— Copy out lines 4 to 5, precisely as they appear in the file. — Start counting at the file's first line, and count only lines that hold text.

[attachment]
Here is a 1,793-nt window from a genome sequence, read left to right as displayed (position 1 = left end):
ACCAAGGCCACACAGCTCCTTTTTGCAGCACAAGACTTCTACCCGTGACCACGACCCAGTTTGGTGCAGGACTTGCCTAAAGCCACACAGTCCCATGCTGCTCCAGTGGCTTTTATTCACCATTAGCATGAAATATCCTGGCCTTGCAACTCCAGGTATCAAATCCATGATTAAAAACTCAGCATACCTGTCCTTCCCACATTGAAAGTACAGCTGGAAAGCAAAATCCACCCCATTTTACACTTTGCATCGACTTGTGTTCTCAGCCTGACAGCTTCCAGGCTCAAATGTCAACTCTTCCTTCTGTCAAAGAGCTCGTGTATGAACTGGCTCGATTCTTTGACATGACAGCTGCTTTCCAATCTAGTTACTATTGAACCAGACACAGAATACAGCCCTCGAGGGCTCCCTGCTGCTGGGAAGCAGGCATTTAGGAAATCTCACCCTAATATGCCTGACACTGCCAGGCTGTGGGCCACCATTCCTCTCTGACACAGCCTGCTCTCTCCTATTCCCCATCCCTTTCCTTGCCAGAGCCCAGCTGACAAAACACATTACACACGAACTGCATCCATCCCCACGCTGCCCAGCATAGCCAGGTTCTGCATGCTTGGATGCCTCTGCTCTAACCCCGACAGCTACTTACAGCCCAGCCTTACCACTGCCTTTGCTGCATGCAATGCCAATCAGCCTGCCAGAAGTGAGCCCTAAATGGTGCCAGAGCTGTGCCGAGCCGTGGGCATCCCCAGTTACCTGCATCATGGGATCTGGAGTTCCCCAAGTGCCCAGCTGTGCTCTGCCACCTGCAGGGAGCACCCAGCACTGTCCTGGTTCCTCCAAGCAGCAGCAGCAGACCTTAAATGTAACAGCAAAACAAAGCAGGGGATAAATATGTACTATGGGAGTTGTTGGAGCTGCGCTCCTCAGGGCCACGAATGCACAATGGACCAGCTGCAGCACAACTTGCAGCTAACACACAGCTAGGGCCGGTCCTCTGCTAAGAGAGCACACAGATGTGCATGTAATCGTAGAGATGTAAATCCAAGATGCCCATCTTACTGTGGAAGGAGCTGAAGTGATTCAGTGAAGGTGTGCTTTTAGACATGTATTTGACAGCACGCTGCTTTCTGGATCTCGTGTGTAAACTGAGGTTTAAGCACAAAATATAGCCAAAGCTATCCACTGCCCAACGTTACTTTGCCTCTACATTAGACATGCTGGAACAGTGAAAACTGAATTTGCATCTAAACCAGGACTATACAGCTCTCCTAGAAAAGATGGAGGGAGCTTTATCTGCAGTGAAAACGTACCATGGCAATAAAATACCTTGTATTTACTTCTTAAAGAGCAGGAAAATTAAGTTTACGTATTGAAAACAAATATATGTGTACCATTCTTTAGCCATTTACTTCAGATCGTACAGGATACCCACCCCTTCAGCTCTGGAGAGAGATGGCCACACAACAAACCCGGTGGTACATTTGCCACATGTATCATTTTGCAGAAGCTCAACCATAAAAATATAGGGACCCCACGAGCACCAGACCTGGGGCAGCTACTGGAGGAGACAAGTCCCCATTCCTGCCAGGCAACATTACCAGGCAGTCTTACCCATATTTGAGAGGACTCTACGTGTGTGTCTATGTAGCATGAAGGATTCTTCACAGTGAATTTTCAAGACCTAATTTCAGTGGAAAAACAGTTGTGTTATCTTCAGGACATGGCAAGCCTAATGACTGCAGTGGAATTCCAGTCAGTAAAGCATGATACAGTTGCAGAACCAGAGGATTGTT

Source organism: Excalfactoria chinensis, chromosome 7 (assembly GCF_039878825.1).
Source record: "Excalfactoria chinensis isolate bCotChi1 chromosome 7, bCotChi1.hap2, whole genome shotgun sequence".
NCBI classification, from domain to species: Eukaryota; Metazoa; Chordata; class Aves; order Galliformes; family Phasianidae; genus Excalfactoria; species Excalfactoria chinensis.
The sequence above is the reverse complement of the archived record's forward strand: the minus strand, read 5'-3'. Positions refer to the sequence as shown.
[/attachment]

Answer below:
Source record: "Excalfactoria chinensis isolate bCotChi1 chromosome 7, bCotChi1.hap2, whole genome shotgun sequence".
NCBI classification, from domain to species: Eukaryota; Metazoa; Chordata; class Aves; order Galliformes; family Phasianidae; genus Excalfactoria; species Excalfactoria chinensis.